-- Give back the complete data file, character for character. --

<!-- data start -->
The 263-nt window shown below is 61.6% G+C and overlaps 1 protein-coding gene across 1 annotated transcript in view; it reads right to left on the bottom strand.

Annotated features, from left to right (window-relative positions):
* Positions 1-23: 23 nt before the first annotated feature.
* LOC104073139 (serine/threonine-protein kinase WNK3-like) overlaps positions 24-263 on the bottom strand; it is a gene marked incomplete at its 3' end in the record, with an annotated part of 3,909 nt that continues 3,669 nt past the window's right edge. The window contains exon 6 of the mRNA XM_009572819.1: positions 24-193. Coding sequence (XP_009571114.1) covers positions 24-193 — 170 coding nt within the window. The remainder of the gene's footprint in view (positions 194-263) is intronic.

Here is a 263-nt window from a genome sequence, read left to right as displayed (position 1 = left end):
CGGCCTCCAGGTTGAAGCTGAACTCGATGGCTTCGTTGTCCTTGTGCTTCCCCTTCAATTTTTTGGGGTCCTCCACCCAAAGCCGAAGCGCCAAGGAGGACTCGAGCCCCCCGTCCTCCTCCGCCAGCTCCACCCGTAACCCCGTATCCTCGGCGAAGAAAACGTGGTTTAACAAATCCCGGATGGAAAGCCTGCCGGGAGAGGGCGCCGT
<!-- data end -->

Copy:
The 263-nt window shown below is 61.6% G+C and overlaps 1 protein-coding gene across 1 annotated transcript in view; it reads right to left on the bottom strand.

Annotated features, from left to right (window-relative positions):
* Positions 1-23: 23 nt before the first annotated feature.
* LOC104073139 (serine/threonine-protein kinase WNK3-like) overlaps positions 24-263 on the bottom strand; it is a gene marked incomplete at its 3' end in the record, with an annotated part of 3,909 nt that continues 3,669 nt past the window's right edge. The window contains exon 6 of the mRNA XM_009572819.1: positions 24-193. Coding sequence (XP_009571114.1) covers positions 24-193 — 170 coding nt within the window. The remainder of the gene's footprint in view (positions 194-263) is intronic.

Here is a 263-nt window from a genome sequence, read left to right as displayed (position 1 = left end):
CGGCCTCCAGGTTGAAGCTGAACTCGATGGCTTCGTTGTCCTTGTGCTTCCCCTTCAATTTTTTGGGGTCCTCCACCCAAAGCCGAAGCGCCAAGGAGGACTCGAGCCCCCCGTCCTCCTCCGCCAGCTCCACCCGTAACCCCGTATCCTCGGCGAAGAAAACGTGGTTTAACAAATCCCGGATGGAAAGCCTGCCGGGAGAGGGCGCCGT